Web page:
Three African countries – Namibia, Botswana and Ghana – made it into global minerals industry advisory firm Behre Dolbear’s 2015 most attractive mining investment destinations survey for the second consecutive year.
The 25 countries considered in this year’s survey, as in the past, were ranked based on seven criteria, namely their political and economic systems, currency stability, social licence issues, permitting process, competitive taxation policies and corruption levels. Each criterion was rated on a numeric scale that reflects the relative conditions that impact on investment growth.
A score was calculated from the collective results of all seven criteria; this led to the relative rankings. The lower the numerical ranking, the lower the risk. Canada was ranked number one, followed by Australia, the US, Chile, Mexico and Peru, with Namibia achieving the best rating for an African country by coming in seventh, followed by Botswana at number eight and Ghana rounding out the top ten countries. Namibia went up two places in the rankings from the ninth place it achieved in the 2014 edition of the survey, while Botswana and Ghana retained their standings. Other African countries that made it into this year’s survey were Zambia (12), South Africa (13), Mozambique (17), Tanzania (20) and the Democratic Republic of Congo (25).
The survey noted that markets have taken a volatile downward trend in recent months creating concern for host country governments and miners alike. “Mineral prices have dropped over the past year. For example, iron-ore and coal prices have fallen by half. The market correction has led to a sharp decline in foreign direct investment, forcing the governments of countries hosting new production to reassess their recent goals of extracting more benefit from the industry,” states Behre Dolbear.
The firm says that there is a realisation that governments must be more accommodating to remain competitive internationally. Lower export-related tax receipts are putting pressure on governments to adopt more austere budgetary measures. The survey states that it takes six years, or more, before investors can expect returns from a greenfield mining construction project and that it can typically take ten years to discover, define and determine the feasibility of a project.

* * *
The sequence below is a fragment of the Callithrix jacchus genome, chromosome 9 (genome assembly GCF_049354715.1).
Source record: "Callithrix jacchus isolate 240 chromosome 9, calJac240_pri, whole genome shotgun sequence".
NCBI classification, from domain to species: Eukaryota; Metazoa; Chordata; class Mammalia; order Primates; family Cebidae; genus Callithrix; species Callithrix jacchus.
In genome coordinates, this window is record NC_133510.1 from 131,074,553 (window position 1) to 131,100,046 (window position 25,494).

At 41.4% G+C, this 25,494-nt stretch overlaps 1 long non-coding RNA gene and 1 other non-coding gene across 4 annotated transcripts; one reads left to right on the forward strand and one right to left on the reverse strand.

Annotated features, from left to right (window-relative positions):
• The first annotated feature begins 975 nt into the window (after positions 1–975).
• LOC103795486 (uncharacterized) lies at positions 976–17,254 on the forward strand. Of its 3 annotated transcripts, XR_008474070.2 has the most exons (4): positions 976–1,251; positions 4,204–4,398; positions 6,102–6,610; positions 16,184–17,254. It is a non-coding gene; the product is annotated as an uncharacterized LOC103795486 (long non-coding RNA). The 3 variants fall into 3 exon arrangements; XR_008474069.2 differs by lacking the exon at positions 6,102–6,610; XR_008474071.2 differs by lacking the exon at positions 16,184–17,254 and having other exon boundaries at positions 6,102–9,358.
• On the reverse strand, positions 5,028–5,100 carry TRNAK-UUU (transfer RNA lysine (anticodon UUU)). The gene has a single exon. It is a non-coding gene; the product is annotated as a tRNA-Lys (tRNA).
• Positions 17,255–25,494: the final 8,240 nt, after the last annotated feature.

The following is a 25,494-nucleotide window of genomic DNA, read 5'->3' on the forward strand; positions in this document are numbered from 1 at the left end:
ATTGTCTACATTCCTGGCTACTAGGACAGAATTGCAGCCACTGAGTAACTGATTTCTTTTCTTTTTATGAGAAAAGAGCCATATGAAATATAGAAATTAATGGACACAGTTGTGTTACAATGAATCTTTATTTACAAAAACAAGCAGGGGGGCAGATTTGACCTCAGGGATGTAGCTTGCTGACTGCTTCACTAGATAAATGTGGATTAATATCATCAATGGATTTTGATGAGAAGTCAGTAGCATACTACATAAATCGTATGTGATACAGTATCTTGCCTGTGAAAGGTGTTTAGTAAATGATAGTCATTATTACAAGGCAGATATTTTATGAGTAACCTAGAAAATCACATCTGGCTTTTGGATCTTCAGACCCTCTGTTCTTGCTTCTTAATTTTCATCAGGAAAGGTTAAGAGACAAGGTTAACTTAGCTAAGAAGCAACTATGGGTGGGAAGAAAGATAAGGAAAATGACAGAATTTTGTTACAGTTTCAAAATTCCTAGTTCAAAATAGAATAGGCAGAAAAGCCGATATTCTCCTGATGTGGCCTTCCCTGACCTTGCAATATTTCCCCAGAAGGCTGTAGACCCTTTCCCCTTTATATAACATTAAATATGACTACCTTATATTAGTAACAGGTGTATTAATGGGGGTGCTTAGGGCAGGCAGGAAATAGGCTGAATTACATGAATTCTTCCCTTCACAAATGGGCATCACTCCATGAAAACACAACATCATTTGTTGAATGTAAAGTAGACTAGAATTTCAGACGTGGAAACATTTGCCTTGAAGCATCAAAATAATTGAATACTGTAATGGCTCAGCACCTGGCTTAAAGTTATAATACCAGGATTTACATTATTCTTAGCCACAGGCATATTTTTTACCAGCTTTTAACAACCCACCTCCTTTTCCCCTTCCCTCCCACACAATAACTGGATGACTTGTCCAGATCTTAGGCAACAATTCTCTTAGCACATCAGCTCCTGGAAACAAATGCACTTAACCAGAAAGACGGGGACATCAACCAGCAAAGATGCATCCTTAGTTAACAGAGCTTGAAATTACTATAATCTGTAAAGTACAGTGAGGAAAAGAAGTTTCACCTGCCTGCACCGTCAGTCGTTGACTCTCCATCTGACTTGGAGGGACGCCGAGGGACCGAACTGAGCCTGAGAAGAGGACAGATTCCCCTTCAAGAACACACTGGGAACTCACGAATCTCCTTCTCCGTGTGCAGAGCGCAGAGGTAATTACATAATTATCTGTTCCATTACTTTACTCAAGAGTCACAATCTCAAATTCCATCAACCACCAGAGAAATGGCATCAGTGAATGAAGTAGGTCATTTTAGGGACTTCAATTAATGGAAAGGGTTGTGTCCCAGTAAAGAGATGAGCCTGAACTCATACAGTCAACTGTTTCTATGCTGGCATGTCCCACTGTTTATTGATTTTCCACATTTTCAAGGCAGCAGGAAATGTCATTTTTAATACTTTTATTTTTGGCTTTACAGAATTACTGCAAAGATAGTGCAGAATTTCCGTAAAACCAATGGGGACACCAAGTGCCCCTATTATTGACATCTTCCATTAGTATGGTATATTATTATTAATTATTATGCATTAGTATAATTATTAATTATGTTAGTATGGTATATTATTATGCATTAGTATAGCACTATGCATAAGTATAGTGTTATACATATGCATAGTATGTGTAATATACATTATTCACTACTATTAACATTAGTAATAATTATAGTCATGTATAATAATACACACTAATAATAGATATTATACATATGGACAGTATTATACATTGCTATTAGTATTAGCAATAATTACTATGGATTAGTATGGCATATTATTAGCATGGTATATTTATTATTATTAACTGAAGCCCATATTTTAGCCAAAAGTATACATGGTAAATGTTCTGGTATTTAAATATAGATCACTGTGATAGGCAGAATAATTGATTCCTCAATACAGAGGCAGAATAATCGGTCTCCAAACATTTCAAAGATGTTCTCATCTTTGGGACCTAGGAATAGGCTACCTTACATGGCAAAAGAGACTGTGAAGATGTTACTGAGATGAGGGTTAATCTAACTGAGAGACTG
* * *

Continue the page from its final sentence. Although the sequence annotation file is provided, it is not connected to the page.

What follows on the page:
Behre Dolbear comments that long lead times heighten a project’s overall risk profile, making it difficult for companies to achieve the level of return required to compete with alternative asset classes for investment. The survey notes that mining companies are facing difficult challenges adapting to softening markets as their margins are “squeezed” and are disposing of noncore assets to conserve cash. Minerals markets continue to react to robust supply and moderating demand while also being negatively impacted on in dollar terms by the relative strength of the currency.
Political and economic stability concerns in China and within the Russian sphere of influence are leading to changing perceptions and expectations for future mineral demand, Behre Dolbear adds. The survey points out that the adverse impact that more restrictive US monetary policy places on minerals prices (denominated in US dollars) adds to the current uncertain outlook.
Nonetheless, Behre Dolbear states that supply disruptions are likely to buffer this negative price trend as the production risk-profile for maturing mines increases. “Ever since the 2008 financial crisis, investment in exploration has declined as surviving firms consolidated. Industry merger and acquisition served to build the resource base of surviving firms. Economic stimulus fuelled competition for assets inflating values until more restrictive monetary policy reversed this trend.” The firm says that it expects a prolonged market correction that will continue until supply concerns begin to influence markets.
However, it cautions that the post-stimulus recovery period might prove to be very taxing on the sector. Further, the survey states that governments of resource-rich countries continue to question foreign investment precedents, risking investor confidence, given the increasing strategic significance of nonrenewable mineral resources. Behre Dolbear believes that a sustainable minerals industry requires a substantial amount of ongoing, as well as new, capital investment.
“The opportunity cost incurred by countries that sought greater participation in the returns of internationally financed mining development grew throughout the commodity supercycle,” the firm points out, adding that this “exacerbated” political risk concern and limited investment demand. Behre Dolbear’s view is that political stability is derived from personal freedom and quality of life. “Political stability is essential to assure the availability of affordable mineral resources, which is a key requirement to improve the world’s standard of living.”
The survey states that African countries that have remained stable by addressing corruption and social issues have benefited from increased investment in infrastructure and mineral production. “More money from mineral development is going into infrastructure, social services and better governance.
In Sub-Saharan and West Africa, mineral deposits continue to attract interest from a variety of large and small listed public mining companies and private capital providers such as private-equity funds, State-owned enterprises and sovereign wealth funds. “Sub-Saharan Africa continues to be relatively stable by avoiding despotic, or totalitarian regimes, with the exception of Zimbabwe. South Africa is proving challenging for investors as infrastructure constraints grow amidst increasing political uncertainty,” Behre Dolbear concludes.